Brewers swept for second straight series vs. Cubs in 9-2 loss
CHICAGO -- After the Milwaukee Brewers were swept in a three-game series at Wrigley Field, manager Craig Counsell was asked diplomatically following the finale Thursday if his team simply ran into a hot team at the wrong time.
His reply wasn't quite so diplomatic.
"No, we got our butts kicked," he said. "I mean, it's pretty simple. The Cubs are playing well, but we got our butts kicked."
Kyle Schwarber hit two homers and drove in four runs, Jon Lester won his fourth straight decision and the Chicago Cubs beat the Brewers 9-2 for their seventh victory in a row.
Schwarber, Dexter Fowler and Anthony Rizzo each homered in the fifth inning as Chicago won for the 13th time in 14 games. The Cubs' winning streak is their longest since 2011.
The Cubs, holding the lead for the second NL wild-card spot, completed their first undefeated homestand of at least seven games since 2008. They began this stay at Wrigley Field by sweeping four from San Francisco, then took three from the Brewers.
"The guys are absolutely jacked up, there's no question," Chicago manager Joe Maddon said. "But we've got to take care of Friday tomorrow. That's it.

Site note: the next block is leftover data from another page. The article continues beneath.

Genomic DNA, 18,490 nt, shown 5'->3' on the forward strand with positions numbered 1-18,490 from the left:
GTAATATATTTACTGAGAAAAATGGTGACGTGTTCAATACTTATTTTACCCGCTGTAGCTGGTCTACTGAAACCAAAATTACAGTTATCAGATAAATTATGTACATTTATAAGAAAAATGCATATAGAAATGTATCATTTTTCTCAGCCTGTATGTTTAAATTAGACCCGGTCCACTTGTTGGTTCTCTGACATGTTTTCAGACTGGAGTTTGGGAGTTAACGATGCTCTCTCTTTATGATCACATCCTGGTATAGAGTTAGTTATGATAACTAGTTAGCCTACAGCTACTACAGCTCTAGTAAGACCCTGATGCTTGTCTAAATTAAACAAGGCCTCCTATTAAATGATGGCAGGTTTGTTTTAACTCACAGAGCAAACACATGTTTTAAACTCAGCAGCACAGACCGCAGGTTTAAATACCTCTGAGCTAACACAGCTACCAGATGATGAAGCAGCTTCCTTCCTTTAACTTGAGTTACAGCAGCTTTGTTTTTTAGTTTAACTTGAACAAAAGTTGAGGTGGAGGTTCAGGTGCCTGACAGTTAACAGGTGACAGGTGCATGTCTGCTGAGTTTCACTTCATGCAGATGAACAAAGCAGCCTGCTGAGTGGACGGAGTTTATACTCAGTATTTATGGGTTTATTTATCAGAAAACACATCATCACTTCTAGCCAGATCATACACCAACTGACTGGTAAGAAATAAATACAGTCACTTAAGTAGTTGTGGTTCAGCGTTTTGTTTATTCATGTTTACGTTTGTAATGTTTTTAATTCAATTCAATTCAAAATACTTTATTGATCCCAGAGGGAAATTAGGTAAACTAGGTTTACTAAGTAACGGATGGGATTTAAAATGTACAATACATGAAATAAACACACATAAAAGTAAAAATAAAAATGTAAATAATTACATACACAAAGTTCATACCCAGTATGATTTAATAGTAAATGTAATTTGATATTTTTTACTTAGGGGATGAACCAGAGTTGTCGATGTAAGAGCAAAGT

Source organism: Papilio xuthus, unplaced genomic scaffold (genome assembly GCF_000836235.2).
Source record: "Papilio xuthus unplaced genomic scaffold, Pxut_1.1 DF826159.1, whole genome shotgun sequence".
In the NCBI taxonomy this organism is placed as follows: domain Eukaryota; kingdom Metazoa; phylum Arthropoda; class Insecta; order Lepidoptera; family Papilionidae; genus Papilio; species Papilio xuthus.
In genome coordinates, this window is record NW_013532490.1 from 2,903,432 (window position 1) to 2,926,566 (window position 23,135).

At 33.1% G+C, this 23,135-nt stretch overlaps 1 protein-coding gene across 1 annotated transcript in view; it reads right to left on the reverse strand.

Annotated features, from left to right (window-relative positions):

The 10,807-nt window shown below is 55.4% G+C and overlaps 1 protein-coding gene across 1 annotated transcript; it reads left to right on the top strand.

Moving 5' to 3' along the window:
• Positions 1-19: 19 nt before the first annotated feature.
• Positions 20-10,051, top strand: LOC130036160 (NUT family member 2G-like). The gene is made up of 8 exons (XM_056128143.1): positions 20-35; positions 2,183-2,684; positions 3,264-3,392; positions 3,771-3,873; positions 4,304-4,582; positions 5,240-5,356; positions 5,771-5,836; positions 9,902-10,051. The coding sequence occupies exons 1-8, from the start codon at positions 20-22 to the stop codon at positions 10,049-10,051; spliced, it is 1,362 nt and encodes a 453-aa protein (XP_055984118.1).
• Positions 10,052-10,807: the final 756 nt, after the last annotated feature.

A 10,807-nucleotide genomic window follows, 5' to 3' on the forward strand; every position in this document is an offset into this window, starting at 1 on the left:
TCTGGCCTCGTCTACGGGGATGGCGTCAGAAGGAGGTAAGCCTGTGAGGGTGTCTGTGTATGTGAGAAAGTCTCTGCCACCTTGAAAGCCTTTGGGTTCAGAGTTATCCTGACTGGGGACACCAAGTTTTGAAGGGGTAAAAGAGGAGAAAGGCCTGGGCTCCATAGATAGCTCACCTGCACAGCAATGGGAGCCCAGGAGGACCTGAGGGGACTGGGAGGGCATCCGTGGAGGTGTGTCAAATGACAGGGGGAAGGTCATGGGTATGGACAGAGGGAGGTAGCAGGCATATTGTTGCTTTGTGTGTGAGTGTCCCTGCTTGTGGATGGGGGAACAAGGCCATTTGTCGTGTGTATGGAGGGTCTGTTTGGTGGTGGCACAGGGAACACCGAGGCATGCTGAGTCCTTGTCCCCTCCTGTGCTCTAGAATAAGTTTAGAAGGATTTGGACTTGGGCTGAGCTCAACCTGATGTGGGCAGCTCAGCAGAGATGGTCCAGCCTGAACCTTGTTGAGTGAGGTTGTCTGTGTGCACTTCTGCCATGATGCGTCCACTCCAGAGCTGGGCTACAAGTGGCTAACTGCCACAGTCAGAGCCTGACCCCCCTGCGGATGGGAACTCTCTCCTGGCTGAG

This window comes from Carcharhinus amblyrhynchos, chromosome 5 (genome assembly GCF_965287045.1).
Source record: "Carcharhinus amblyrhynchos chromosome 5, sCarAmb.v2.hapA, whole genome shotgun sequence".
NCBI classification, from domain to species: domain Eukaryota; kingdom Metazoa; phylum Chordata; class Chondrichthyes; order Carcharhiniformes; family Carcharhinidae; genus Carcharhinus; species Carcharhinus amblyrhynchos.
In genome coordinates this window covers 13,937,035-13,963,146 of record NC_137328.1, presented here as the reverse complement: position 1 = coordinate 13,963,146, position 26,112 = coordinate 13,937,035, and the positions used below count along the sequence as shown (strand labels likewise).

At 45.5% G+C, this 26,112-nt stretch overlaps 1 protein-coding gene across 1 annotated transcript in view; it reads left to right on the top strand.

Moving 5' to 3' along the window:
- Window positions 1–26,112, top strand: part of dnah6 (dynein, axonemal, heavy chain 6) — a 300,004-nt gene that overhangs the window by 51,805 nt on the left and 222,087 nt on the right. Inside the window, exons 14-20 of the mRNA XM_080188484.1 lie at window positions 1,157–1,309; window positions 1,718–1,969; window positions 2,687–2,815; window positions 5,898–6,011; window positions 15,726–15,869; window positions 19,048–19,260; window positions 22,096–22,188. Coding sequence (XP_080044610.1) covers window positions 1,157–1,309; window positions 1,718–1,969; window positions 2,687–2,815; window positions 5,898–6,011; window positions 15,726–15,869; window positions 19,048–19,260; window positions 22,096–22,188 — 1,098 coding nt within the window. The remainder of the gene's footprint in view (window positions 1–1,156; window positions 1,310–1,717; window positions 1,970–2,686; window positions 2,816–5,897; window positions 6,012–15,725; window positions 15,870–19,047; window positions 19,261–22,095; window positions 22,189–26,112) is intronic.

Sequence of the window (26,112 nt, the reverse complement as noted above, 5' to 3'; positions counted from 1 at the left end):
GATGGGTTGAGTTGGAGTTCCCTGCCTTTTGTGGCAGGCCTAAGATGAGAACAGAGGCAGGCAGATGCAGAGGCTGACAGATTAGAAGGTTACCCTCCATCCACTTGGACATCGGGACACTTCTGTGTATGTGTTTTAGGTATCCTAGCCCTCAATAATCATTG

"It's a nice mix right now. The vibe's good; we've got to keep it going."
Schwarber later connected in the seventh and has two multihomer performances in 31 games of his first season in the majors. Fellow rookie Kris Bryant extended his hitting streak to 10 games and Chris Denorfia later added the Cubs' fifth homer of the day.
"He's a really good young hitter," Counsell said of Schwarber. "I think the best thing you can say about him is he's stepped into the league and he's already a guy you have to look out for. He's established himself quickly as a middle-of-the-order-type presence and somebody you have to manage around. Obviously, he's got big power."
Lester (8-8) struck out 10 in six innings. He gave up two runs and seven hits.
Milwaukee starter Tyler Cravy (0-4) limited the Cubs to one run before the fifth inning. Before he was yanked with one out in the fifth inning, he had allowed four runs on four hits.
"That third time through, the lineup they got to him," Counsell said.
Cravy acknowledged that the Cubs were taking better swings the third time around.
"You're trying to read the swings," he said. "If the hitter fouls it off, you try to shy away from that pitch. I feel like we should have doubled up on some pitches; make them put it in play."